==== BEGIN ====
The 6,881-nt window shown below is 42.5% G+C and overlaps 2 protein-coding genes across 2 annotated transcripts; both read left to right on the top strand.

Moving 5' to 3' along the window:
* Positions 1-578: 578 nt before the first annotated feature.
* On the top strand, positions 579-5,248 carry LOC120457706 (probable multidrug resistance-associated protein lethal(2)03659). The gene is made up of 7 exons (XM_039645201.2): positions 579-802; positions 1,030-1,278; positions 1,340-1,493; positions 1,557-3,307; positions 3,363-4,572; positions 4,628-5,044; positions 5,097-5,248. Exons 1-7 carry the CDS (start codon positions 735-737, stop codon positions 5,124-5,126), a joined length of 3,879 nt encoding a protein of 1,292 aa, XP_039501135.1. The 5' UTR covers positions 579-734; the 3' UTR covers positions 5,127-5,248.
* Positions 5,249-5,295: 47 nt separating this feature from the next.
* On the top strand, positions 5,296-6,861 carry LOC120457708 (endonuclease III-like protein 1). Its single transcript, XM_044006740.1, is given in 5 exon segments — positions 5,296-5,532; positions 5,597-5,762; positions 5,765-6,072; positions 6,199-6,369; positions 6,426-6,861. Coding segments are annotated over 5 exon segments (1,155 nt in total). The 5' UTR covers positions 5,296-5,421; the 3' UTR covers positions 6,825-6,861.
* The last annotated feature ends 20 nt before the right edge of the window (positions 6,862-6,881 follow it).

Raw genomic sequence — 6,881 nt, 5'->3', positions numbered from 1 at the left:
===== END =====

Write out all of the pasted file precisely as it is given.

The 6,881-nt window shown below is 42.5% G+C and overlaps 2 protein-coding genes across 2 annotated transcripts; both read left to right on the top strand.

Moving 5' to 3' along the window:
* Positions 1-578: 578 nt before the first annotated feature.
* On the top strand, positions 579-5,248 carry LOC120457706 (probable multidrug resistance-associated protein lethal(2)03659). The gene is made up of 7 exons (XM_039645201.2): positions 579-802; positions 1,030-1,278; positions 1,340-1,493; positions 1,557-3,307; positions 3,363-4,572; positions 4,628-5,044; positions 5,097-5,248. Exons 1-7 carry the CDS (start codon positions 735-737, stop codon positions 5,124-5,126), a joined length of 3,879 nt encoding a protein of 1,292 aa, XP_039501135.1. The 5' UTR covers positions 579-734; the 3' UTR covers positions 5,127-5,248.
* Positions 5,249-5,295: 47 nt separating this feature from the next.
* On the top strand, positions 5,296-6,861 carry LOC120457708 (endonuclease III-like protein 1). Its single transcript, XM_044006740.1, is given in 5 exon segments — positions 5,296-5,532; positions 5,597-5,762; positions 5,765-6,072; positions 6,199-6,369; positions 6,426-6,861. Coding segments are annotated over 5 exon segments (1,155 nt in total). The 5' UTR covers positions 5,296-5,421; the 3' UTR covers positions 6,825-6,861.
* The last annotated feature ends 20 nt before the right edge of the window (positions 6,862-6,881 follow it).

Raw genomic sequence — 6,881 nt, 5'->3', positions numbered from 1 at the left: